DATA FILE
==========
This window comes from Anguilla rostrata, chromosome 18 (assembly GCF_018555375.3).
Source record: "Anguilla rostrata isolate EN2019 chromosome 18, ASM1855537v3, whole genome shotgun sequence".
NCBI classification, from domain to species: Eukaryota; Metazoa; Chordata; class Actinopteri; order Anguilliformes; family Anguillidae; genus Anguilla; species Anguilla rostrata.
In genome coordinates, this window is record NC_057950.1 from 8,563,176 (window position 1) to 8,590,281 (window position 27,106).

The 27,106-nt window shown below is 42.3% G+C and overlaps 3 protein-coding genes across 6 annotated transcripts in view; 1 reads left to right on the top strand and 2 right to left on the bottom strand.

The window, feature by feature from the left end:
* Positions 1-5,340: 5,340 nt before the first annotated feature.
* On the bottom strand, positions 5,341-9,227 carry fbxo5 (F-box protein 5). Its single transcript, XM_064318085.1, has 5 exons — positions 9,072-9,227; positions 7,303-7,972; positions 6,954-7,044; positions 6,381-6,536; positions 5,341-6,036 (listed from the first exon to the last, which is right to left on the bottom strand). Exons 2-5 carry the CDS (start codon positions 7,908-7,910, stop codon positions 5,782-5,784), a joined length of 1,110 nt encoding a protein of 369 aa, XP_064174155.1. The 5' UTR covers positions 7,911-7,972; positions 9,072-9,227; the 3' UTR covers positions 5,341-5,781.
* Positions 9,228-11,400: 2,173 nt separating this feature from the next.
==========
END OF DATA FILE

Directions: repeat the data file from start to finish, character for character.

This window comes from Anguilla rostrata, chromosome 18 (assembly GCF_018555375.3).
Source record: "Anguilla rostrata isolate EN2019 chromosome 18, ASM1855537v3, whole genome shotgun sequence".
NCBI classification, from domain to species: Eukaryota; Metazoa; Chordata; class Actinopteri; order Anguilliformes; family Anguillidae; genus Anguilla; species Anguilla rostrata.
In genome coordinates, this window is record NC_057950.1 from 8,563,176 (window position 1) to 8,590,281 (window position 27,106).

The 27,106-nt window shown below is 42.3% G+C and overlaps 3 protein-coding genes across 6 annotated transcripts in view; 1 reads left to right on the top strand and 2 right to left on the bottom strand.

The window, feature by feature from the left end:
* Positions 1-5,340: 5,340 nt before the first annotated feature.
* On the bottom strand, positions 5,341-9,227 carry fbxo5 (F-box protein 5). Its single transcript, XM_064318085.1, has 5 exons — positions 9,072-9,227; positions 7,303-7,972; positions 6,954-7,044; positions 6,381-6,536; positions 5,341-6,036 (listed from the first exon to the last, which is right to left on the bottom strand). Exons 2-5 carry the CDS (start codon positions 7,908-7,910, stop codon positions 5,782-5,784), a joined length of 1,110 nt encoding a protein of 369 aa, XP_064174155.1. The 5' UTR covers positions 7,911-7,972; positions 9,072-9,227; the 3' UTR covers positions 5,341-5,781.
* Positions 9,228-11,400: 2,173 nt separating this feature from the next.